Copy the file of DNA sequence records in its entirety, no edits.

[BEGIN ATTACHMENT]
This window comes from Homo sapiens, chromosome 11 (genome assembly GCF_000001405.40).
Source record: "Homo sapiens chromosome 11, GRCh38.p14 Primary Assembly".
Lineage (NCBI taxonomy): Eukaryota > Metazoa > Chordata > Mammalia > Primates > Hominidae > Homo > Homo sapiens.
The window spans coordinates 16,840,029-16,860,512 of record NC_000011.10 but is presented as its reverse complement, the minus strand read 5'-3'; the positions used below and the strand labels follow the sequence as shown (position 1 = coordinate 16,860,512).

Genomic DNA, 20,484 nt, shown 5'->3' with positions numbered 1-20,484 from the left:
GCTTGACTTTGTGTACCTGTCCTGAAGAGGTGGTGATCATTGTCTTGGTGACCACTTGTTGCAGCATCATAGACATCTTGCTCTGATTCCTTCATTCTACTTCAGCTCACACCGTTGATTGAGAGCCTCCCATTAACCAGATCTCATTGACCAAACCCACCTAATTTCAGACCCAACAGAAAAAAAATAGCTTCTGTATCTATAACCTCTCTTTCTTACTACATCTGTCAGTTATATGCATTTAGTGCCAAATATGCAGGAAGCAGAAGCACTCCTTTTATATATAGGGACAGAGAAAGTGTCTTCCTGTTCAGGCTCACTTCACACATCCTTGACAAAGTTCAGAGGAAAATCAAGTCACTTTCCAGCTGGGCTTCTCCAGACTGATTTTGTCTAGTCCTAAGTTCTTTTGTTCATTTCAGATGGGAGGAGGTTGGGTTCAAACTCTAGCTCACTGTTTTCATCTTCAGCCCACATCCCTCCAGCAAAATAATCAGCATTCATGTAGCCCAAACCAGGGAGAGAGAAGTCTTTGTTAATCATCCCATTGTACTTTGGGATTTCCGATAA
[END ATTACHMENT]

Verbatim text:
This window comes from Homo sapiens, chromosome 11 (genome assembly GCF_000001405.40).
Source record: "Homo sapiens chromosome 11, GRCh38.p14 Primary Assembly".
Lineage (NCBI taxonomy): Eukaryota > Metazoa > Chordata > Mammalia > Primates > Hominidae > Homo > Homo sapiens.
The window spans coordinates 16,840,029-16,860,512 of record NC_000011.10 but is presented as its reverse complement, the minus strand read 5'-3'; the positions used below and the strand labels follow the sequence as shown (position 1 = coordinate 16,860,512).

Genomic DNA, 20,484 nt, shown 5'->3' with positions numbered 1-20,484 from the left:
GCTTGACTTTGTGTACCTGTCCTGAAGAGGTGGTGATCATTGTCTTGGTGACCACTTGTTGCAGCATCATAGACATCTTGCTCTGATTCCTTCATTCTACTTCAGCTCACACCGTTGATTGAGAGCCTCCCATTAACCAGATCTCATTGACCAAACCCACCTAATTTCAGACCCAACAGAAAAAAAATAGCTTCTGTATCTATAACCTCTCTTTCTTACTACATCTGTCAGTTATATGCATTTAGTGCCAAATATGCAGGAAGCAGAAGCACTCCTTTTATATATAGGGACAGAGAAAGTGTCTTCCTGTTCAGGCTCACTTCACACATCCTTGACAAAGTTCAGAGGAAAATCAAGTCACTTTCCAGCTGGGCTTCTCCAGACTGATTTTGTCTAGTCCTAAGTTCTTTTGTTCATTTCAGATGGGAGGAGGTTGGGTTCAAACTCTAGCTCACTGTTTTCATCTTCAGCCCACATCCCTCCAGCAAAATAATCAGCATTCATGTAGCCCAAACCAGGGAGAGAGAAGTCTTTGTTAATCATCCCATTGTACTTTGGGATTTCCGATAA